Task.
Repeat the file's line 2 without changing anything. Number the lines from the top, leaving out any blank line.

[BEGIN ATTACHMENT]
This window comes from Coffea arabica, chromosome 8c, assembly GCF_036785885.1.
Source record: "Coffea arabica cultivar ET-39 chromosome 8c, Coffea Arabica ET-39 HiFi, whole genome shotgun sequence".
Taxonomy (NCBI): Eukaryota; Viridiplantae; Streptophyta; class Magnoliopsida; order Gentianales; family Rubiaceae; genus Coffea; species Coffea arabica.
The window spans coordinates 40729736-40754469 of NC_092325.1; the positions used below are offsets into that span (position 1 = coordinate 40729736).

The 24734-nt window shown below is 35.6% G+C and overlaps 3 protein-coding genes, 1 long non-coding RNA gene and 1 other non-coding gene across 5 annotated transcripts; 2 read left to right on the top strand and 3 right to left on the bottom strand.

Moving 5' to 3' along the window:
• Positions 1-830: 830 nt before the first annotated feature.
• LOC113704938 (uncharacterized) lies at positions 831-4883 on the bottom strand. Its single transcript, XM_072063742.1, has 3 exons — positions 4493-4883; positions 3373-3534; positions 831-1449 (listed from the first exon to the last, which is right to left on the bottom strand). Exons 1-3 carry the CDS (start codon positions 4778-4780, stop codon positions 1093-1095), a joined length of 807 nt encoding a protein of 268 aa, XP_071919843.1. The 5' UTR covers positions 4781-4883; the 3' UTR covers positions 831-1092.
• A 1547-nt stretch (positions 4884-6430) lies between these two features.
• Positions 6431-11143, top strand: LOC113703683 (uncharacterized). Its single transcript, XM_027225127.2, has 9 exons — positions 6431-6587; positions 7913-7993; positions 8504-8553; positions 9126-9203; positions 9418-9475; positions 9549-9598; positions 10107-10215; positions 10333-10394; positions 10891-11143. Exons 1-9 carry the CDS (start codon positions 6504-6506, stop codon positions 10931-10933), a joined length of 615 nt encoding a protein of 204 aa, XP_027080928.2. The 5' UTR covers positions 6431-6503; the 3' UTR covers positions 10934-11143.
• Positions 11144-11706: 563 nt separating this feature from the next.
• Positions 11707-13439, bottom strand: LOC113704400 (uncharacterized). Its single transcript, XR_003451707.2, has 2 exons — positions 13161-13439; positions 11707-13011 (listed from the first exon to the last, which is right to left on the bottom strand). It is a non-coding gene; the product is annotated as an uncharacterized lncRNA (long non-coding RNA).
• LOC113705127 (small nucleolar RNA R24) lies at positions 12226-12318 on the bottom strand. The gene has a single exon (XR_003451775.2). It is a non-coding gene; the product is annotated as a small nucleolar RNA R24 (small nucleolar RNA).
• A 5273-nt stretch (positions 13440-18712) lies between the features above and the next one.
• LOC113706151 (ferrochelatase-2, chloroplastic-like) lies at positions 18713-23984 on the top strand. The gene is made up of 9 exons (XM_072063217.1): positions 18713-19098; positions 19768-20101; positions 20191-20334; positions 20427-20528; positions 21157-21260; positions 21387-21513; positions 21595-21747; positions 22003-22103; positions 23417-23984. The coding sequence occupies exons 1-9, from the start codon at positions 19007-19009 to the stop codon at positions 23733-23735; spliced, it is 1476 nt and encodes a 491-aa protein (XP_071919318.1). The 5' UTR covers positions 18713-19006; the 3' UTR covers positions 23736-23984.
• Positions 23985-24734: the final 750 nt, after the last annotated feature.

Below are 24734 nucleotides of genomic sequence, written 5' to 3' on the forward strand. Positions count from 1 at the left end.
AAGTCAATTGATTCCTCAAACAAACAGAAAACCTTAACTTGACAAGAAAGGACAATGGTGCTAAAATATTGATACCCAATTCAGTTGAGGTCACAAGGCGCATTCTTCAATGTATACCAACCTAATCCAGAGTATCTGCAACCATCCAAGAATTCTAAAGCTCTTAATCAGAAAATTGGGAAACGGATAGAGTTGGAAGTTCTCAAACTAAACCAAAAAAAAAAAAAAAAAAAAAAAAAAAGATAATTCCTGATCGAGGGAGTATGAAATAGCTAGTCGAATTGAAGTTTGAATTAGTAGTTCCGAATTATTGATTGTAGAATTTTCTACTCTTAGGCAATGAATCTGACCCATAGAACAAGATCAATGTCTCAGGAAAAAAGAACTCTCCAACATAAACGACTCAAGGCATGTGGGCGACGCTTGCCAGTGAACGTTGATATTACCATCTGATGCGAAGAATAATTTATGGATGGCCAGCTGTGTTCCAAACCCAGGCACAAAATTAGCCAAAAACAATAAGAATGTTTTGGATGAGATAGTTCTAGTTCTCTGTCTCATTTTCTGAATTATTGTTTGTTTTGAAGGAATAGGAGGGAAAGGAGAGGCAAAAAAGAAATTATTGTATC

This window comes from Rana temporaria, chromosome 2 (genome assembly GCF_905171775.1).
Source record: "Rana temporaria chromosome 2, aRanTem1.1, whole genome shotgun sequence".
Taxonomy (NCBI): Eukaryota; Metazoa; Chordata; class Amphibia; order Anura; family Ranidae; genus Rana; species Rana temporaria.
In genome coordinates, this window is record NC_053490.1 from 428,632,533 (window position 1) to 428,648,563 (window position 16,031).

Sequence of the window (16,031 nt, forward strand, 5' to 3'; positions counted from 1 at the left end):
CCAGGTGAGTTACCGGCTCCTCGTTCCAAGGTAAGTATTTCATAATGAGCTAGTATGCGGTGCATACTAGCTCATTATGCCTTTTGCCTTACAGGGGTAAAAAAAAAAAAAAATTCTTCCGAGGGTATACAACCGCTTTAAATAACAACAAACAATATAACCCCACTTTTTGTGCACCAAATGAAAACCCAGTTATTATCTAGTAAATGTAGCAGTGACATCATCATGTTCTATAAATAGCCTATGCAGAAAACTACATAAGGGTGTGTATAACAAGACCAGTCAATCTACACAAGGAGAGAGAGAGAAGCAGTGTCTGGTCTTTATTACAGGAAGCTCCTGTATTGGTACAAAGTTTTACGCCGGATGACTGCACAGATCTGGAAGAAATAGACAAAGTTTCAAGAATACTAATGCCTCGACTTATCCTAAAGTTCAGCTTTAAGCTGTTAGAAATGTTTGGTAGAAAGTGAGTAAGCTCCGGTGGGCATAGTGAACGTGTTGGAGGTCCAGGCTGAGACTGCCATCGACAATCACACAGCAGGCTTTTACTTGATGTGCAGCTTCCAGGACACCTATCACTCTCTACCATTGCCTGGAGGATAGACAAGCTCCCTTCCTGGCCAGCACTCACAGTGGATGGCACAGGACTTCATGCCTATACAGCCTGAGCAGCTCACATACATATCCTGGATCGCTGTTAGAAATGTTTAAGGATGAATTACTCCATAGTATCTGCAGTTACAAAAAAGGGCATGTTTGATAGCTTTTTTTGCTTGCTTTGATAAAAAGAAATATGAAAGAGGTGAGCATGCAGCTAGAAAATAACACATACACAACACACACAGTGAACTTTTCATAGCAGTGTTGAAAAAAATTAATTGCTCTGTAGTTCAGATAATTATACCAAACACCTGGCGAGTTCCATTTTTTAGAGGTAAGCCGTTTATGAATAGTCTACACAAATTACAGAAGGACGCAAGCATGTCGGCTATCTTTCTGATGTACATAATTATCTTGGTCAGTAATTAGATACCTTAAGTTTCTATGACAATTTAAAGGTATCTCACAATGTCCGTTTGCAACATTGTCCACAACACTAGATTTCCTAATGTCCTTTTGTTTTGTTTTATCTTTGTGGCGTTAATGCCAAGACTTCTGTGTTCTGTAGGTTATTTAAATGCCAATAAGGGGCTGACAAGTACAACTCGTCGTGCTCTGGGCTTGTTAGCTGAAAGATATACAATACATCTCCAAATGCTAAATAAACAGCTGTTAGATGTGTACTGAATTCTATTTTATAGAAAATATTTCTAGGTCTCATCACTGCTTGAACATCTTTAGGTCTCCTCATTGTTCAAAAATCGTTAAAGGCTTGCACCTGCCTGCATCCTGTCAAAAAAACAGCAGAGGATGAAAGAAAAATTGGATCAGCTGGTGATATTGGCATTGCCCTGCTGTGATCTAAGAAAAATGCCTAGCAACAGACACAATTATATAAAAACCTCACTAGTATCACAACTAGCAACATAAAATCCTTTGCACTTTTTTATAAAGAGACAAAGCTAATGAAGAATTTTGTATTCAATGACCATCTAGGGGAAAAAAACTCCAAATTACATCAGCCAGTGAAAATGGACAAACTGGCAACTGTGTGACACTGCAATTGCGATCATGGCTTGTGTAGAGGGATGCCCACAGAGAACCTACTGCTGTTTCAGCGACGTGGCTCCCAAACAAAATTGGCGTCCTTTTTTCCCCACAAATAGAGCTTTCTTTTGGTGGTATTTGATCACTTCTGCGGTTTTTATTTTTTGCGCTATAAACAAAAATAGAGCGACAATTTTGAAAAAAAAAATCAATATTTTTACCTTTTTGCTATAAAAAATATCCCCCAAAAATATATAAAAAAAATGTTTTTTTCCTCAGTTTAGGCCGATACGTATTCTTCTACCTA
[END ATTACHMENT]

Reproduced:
Source record: "Coffea arabica cultivar ET-39 chromosome 8c, Coffea Arabica ET-39 HiFi, whole genome shotgun sequence".